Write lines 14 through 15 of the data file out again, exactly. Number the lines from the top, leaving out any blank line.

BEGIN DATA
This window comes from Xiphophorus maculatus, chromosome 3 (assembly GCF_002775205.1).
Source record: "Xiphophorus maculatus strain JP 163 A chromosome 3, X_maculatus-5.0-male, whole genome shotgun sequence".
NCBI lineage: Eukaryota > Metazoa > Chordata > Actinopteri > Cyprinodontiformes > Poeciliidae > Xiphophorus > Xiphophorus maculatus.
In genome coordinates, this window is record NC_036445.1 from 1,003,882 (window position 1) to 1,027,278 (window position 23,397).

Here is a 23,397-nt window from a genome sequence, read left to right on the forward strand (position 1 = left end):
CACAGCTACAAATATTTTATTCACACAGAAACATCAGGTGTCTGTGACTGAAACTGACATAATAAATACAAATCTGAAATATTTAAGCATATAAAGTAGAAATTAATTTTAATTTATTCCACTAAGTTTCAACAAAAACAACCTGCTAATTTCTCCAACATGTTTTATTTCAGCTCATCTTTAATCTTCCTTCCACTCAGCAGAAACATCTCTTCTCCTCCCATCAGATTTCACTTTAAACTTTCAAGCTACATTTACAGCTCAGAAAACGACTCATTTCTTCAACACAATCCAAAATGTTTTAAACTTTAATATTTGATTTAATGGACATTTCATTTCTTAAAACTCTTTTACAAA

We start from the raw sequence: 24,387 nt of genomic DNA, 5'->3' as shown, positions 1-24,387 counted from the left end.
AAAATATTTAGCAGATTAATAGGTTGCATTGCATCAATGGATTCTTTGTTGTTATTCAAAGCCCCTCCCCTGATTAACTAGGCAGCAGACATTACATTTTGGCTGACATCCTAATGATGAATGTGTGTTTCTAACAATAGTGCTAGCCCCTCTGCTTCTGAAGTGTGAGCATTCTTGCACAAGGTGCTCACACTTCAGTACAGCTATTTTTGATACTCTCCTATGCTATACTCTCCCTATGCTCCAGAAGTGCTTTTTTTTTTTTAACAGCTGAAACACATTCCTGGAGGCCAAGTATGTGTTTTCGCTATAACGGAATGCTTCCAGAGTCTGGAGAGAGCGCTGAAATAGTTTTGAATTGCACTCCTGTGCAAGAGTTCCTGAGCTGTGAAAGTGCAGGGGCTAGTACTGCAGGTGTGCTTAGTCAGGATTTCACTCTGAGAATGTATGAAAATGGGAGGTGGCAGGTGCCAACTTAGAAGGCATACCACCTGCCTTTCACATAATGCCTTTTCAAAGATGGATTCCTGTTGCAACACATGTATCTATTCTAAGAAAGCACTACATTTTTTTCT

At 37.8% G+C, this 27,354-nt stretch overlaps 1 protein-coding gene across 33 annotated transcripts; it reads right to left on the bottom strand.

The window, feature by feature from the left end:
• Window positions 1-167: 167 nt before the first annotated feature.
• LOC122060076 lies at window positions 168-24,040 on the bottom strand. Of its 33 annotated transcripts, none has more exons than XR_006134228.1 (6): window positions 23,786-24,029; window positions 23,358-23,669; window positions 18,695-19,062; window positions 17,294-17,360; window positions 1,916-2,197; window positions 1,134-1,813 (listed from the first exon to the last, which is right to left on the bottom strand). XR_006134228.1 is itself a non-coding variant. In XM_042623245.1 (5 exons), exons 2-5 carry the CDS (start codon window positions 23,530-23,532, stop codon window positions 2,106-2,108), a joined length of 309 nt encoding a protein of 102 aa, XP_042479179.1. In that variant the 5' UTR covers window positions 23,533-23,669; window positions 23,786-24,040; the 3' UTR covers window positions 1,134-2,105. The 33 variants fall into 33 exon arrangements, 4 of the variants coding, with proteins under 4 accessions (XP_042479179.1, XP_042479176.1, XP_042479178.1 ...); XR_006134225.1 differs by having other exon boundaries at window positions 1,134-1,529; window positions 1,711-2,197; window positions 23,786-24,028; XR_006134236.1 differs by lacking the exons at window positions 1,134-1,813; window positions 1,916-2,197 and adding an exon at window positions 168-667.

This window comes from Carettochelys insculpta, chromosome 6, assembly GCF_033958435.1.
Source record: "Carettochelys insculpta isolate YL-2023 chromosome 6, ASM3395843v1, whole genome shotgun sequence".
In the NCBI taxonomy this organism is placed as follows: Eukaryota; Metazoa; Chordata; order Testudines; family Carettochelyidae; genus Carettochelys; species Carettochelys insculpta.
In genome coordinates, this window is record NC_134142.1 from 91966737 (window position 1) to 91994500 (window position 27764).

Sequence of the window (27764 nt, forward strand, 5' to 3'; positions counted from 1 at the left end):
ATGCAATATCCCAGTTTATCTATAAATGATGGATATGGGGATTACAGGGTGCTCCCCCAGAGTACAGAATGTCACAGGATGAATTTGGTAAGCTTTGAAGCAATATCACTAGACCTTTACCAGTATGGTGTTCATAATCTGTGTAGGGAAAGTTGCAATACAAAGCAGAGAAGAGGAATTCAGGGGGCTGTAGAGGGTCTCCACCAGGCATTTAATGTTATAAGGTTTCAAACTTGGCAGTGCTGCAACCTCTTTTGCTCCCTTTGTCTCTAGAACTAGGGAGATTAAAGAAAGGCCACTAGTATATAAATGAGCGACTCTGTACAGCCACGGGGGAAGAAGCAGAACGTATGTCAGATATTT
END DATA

Source record: "Carettochelys insculpta isolate YL-2023 chromosome 6, ASM3395843v1, whole genome shotgun sequence".
In the NCBI taxonomy this organism is placed as follows: Eukaryota; Metazoa; Chordata; order Testudines; family Carettochelyidae; genus Carettochelys; species Carettochelys insculpta.